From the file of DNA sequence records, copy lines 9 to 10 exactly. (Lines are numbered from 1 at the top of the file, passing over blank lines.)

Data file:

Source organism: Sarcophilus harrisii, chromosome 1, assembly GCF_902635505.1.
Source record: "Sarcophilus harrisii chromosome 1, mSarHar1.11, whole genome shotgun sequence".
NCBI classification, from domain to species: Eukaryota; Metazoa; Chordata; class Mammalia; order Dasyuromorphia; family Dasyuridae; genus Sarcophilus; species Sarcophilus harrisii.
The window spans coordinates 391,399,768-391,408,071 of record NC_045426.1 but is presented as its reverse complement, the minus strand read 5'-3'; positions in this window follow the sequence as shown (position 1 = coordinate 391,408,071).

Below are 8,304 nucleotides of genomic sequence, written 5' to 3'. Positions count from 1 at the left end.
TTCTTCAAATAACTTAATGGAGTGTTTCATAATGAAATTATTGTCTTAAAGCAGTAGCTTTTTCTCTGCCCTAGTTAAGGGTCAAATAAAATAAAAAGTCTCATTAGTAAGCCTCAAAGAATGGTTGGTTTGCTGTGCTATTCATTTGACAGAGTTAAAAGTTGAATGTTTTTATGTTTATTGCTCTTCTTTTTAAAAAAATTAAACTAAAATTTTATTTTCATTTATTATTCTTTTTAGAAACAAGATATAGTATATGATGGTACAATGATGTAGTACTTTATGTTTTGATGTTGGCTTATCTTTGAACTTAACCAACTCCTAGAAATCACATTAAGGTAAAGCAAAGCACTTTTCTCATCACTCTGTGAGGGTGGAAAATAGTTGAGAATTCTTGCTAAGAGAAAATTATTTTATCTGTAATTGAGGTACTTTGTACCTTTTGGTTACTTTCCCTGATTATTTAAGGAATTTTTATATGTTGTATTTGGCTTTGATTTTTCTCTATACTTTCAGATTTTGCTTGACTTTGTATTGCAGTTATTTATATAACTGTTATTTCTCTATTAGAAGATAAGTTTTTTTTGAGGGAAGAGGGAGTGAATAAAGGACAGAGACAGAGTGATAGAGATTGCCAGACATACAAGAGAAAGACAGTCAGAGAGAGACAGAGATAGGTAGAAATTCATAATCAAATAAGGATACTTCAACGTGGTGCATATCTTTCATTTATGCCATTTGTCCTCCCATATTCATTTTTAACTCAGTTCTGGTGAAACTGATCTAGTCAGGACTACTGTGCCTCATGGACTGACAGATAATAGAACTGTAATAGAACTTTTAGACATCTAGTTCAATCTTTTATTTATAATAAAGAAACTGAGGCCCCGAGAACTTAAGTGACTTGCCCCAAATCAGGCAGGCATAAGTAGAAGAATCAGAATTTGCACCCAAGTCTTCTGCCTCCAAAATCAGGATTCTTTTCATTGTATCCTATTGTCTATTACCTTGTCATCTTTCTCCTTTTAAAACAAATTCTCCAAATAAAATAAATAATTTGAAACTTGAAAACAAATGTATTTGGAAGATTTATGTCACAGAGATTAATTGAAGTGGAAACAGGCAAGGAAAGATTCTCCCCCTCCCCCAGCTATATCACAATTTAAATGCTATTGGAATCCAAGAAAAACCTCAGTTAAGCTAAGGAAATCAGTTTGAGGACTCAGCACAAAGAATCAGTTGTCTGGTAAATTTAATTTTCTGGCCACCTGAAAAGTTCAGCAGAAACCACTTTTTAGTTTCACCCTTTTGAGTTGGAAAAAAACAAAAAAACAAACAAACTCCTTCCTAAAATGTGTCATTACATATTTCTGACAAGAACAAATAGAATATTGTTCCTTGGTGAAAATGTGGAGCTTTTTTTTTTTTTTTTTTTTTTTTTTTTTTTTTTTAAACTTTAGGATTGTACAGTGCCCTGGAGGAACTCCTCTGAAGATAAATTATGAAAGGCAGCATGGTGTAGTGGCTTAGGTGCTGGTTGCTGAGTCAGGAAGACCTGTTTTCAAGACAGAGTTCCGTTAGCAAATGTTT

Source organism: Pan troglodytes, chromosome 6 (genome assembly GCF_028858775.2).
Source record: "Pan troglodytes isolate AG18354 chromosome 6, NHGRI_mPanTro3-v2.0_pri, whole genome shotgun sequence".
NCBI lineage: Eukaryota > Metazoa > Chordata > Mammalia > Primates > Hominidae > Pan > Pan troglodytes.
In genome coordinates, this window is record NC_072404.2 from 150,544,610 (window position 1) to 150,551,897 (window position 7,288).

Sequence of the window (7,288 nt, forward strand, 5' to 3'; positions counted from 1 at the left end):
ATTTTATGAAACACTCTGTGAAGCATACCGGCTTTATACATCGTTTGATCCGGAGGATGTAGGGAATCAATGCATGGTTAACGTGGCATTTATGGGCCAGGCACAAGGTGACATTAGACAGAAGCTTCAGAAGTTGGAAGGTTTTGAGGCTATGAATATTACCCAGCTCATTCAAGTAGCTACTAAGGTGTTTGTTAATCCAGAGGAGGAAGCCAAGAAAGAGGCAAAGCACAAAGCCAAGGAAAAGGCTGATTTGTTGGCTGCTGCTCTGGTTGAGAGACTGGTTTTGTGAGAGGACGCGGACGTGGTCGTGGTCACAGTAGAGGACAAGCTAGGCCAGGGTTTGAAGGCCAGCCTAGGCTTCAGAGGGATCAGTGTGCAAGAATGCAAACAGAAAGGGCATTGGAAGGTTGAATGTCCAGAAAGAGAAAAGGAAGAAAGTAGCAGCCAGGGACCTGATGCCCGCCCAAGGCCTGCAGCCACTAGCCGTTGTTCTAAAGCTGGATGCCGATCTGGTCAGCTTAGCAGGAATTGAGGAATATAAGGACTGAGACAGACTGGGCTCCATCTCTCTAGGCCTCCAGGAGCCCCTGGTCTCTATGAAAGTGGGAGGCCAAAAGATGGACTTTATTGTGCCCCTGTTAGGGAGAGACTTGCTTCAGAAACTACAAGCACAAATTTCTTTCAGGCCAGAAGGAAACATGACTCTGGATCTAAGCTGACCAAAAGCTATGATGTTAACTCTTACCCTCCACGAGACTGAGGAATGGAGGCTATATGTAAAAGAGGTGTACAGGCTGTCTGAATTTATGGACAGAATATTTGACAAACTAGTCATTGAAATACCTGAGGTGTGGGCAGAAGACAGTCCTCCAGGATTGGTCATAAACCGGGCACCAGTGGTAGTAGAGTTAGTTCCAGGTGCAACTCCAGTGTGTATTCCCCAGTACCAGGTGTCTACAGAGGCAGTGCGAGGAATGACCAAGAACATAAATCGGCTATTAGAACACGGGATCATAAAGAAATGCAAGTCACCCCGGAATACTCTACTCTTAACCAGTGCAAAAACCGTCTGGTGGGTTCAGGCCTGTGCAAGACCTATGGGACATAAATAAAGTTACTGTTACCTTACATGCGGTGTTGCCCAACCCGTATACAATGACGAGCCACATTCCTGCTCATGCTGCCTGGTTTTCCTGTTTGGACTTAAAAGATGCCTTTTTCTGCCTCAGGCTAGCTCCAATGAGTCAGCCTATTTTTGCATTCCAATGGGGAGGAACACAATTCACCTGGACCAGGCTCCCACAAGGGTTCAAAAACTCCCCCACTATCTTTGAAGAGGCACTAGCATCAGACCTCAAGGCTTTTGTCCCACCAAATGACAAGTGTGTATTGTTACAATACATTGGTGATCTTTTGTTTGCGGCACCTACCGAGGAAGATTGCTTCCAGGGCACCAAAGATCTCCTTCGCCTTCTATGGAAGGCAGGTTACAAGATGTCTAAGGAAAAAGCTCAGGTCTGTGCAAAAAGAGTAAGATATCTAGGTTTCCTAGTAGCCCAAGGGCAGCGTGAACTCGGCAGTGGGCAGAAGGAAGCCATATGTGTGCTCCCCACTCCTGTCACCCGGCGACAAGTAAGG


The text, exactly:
NCBI lineage: Eukaryota > Metazoa > Chordata > Mammalia > Primates > Hominidae > Pan > Pan troglodytes.
In genome coordinates, this window is record NC_072404.2 from 150,544,610 (window position 1) to 150,551,897 (window position 7,288).